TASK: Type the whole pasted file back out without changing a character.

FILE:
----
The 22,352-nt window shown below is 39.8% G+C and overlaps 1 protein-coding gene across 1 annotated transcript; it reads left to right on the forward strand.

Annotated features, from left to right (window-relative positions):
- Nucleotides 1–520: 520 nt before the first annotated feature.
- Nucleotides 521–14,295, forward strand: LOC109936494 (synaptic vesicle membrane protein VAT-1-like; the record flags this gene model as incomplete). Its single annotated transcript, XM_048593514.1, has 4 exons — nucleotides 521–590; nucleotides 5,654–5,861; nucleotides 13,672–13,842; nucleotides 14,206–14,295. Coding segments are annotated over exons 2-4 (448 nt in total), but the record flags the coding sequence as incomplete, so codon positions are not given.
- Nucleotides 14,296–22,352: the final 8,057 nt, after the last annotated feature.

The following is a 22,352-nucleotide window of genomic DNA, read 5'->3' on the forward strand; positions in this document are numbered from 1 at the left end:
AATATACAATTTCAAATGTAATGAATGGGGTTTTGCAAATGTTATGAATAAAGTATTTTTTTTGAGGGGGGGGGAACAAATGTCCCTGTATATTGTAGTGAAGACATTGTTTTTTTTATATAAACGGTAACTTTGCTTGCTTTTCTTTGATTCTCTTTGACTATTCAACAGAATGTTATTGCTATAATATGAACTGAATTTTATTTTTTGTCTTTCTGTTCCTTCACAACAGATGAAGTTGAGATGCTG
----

The 22,352-nt window shown below is 39.8% G+C and overlaps 1 protein-coding gene across 1 annotated transcript; it reads left to right on the forward strand.

Annotated features, from left to right (window-relative positions):
- Nucleotides 1–520: 520 nt before the first annotated feature.
- Nucleotides 521–14,295, forward strand: LOC109936494 (synaptic vesicle membrane protein VAT-1-like; the record flags this gene model as incomplete). Its single annotated transcript, XM_048593514.1, has 4 exons — nucleotides 521–590; nucleotides 5,654–5,861; nucleotides 13,672–13,842; nucleotides 14,206–14,295. Coding segments are annotated over exons 2-4 (448 nt in total), but the record flags the coding sequence as incomplete, so codon positions are not given.
- Nucleotides 14,296–22,352: the final 8,057 nt, after the last annotated feature.

The following is a 22,352-nucleotide window of genomic DNA, read 5'->3' on the forward strand; positions in this document are numbered from 1 at the left end:
AATATACAATTTCAAATGTAATGAATGGGGTTTTGCAAATGTTATGAATAAAGTATTTTTTTTGAGGGGGGGGGAACAAATGTCCCTGTATATTGTAGTGAAGACATTGTTTTTTTTATATAAACGGTAACTTTGCTTGCTTTTCTTTGATTCTCTTTGACTATTCAACAGAATGTTATTGCTATAATATGAACTGAATTTTATTTTTTGTCTTTCTGTTCCTTCACAACAGATGAAGTTGAGATGCTG